L'absence épileptique de l'enfance dont le controle nécessite plus d'un medicament
Canadian Journal of Neurological Sciences
Introduction:Absence epilepsy is the most common primary generalized epilepsy syndrome encountered in pediatric practice. Treatment is pharmacologically specific and usually successful with a single medication. The objective of this study was to identify any clinical or electroencephalographic features at initial presentation in a consecutive cohort of children with absence epilepsy that may be associated with the need for a second medication.Methods:A computerized pediatric neurology database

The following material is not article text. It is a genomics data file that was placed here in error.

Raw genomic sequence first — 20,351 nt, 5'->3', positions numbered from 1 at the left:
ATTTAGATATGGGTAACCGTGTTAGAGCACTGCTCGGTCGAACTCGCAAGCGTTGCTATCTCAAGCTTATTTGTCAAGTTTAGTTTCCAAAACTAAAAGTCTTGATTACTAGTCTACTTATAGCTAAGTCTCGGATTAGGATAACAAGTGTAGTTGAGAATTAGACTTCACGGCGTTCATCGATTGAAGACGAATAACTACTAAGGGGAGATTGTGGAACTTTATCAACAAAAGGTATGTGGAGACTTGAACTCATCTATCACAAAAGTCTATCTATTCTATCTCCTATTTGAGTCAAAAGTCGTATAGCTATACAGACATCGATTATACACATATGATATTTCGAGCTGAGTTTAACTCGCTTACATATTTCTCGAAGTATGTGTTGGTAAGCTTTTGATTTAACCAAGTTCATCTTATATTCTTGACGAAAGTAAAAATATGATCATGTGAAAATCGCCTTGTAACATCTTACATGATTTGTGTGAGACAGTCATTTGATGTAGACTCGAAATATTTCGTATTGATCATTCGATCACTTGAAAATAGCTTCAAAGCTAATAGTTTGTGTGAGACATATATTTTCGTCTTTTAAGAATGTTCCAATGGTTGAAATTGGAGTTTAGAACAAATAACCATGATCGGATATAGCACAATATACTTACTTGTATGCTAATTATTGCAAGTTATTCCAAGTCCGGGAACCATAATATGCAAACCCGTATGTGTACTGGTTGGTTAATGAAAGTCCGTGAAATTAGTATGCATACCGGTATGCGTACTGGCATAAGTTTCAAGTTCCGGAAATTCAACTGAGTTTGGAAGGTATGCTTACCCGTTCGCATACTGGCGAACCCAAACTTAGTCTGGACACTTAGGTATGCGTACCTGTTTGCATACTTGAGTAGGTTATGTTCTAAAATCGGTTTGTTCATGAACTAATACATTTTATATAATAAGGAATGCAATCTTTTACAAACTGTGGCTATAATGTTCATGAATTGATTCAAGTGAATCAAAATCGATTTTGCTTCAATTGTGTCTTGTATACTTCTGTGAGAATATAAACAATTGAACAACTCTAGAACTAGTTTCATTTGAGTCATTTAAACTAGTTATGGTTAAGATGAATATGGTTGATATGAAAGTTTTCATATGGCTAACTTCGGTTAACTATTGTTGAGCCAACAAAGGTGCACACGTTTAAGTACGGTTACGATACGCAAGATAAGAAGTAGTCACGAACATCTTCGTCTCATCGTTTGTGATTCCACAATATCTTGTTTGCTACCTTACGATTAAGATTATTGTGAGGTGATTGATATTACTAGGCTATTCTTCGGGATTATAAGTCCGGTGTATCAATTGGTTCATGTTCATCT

... neurology database (1991-2007 inclusive) was retrospectively searched for all patients with typical absence seizures, 3 Hz spike and wave on EEG and no apparent symptomatic etiology who were over the age of two years at seizure onset with at least one year of follow-up. All such children were then divided into two groups; a) those requiring a single medication for seizure control (Group 1), and b) those requiring two medications for seizure control despite optimal management with the initial medication as determined by serum drug monitoring (Group 2). Clinical and electrographic features evident at diagnosis were then contrasted between Group 1 and 2.Results:Seventy-five children with absence seizures were initially identified with 52 meeting the study's inclusion and none of the exclusion criteria. Of these 52 children, 43 required a single medication for seizure control (Group 1), while 9 required two or more medications for seizure control (Group 2). A significant difference (p<0.05) was apparent between Group 1 and 2 with respect to gender (16/43 males vs 8/9 males) and mean age of diagnosis (8.19 years +/− 3.00 vs 6.06 years +/− 2.22). Age of onset of seizures, interval duration of seizures prior to treatment initiation, duration of seizures, presence of automatisms, family history, presence of co-morbid conditions and EEG findings were not found to be significantly different between the two Groups.Conclusions:Male gender and an earlier age of diagnosis is associated with the need for two medications for seizure control in children with absence epilepsy. This observation may suggest the need for more intensive early programmatic follow-up for young male children with newly diagnosed absence epilepsy to effect more rapid attainment of seizure control.